When artist Damon Davis went to join the protests in Ferguson, Missouri, after police killed Michael Brown in 2014, he found not only anger but also a sense of love for self and community. His documentary “Whose Streets?” tells the story of the protests from the perspective of the activists who showed up to challenge those who use power to spread fear and hate.
Company immediately becomes a considerable competitor in crowded market for original shows
DJs Simihaze at the launch party for Apple Music’s ‘Carpool Karaoke’ on Aug. 7 in West Hollywood, Calif. Apple plans to spend $1 billion on original video content in the next year. Photo: Emma McIntyre/Getty Images
Apple Inc. AAPL 1.09% has set a budget of roughly $1 billion to procure and produce original content over the next year, according to people familiar with the matter—a sign of how serious the iPhone maker is about making a splash in Hollywood.
Combined with the company’s marketing clout and global reach, that immediately makes Apple a considerable competitor in a crowded market where new media players and traditional media companies are vying to acquire original shows. The figure is about half what Time Warner Inc.’s HBO spent on content last year and on par with estimates of what Amazon.com Inc. spent in 2013, the year after it announced its move into original programming.
Apple coulddd acquire and produce as many as 10 television shows, according to the people familiar with the plan, helping fulfill Apple Senior Vice President Eddy Cue’s vision of offering high-quality video—similar to shows such as HBO’s “Game of Thrones”—on the company’s streaming-music service or a new, video-focused service.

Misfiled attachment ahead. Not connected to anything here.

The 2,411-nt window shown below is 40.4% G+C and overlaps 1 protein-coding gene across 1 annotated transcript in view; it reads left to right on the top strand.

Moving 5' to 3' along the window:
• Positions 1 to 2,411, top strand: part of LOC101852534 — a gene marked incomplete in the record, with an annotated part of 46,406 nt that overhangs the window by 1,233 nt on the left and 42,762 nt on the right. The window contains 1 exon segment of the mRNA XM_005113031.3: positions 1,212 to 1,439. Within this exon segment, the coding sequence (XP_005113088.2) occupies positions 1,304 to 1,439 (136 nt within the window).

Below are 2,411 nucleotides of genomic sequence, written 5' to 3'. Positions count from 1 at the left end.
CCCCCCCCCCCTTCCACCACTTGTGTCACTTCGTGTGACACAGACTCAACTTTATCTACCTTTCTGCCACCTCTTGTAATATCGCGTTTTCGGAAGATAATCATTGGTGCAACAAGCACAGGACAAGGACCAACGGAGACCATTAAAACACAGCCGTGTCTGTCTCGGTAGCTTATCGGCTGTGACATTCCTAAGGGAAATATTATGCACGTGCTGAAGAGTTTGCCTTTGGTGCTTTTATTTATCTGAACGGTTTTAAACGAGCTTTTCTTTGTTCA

Apple declined to comment.
In a sign of escalating tensions in Southeast Asia, Chinese Foreign Minister Wang Yi just canceled a bilateral meeting with his Vietnamese counterpart, Pham Binh Minh. Since clashing in a brief war in 1979 and a naval battle in 1988, Vietnam has drawn China’s ire with some creative (and risky) diplomacy intended to counter Beijing’s acts of unilateral dominance in the South China Sea.
Last month, Hanoi agreed to back off of a major oil exploration venture in the South China Sea at Beijing’s behest. General Fan Changlong, deputy chair of China’s Central Military Commission, applied some heavy-handed pressure, including paying a visit to Madrid to raise Beijing’s concerns over Spanish corporation Repsol’s involvement in the deal despite Respol’s having already invested $300 million in the project. General Fan also traveled to Hanoi for an annual border exchange, during which time he directly requested that Vietnam cease oil exploration in the disputed zone, block 136-03, even threatening to use force if his request was denied. Hanoi then relented. Although many Asia analysts were critical of Vietnam’s decision, which they saw as kowtowing to Beijing, Hanoi has continued to push back against China in other important areas.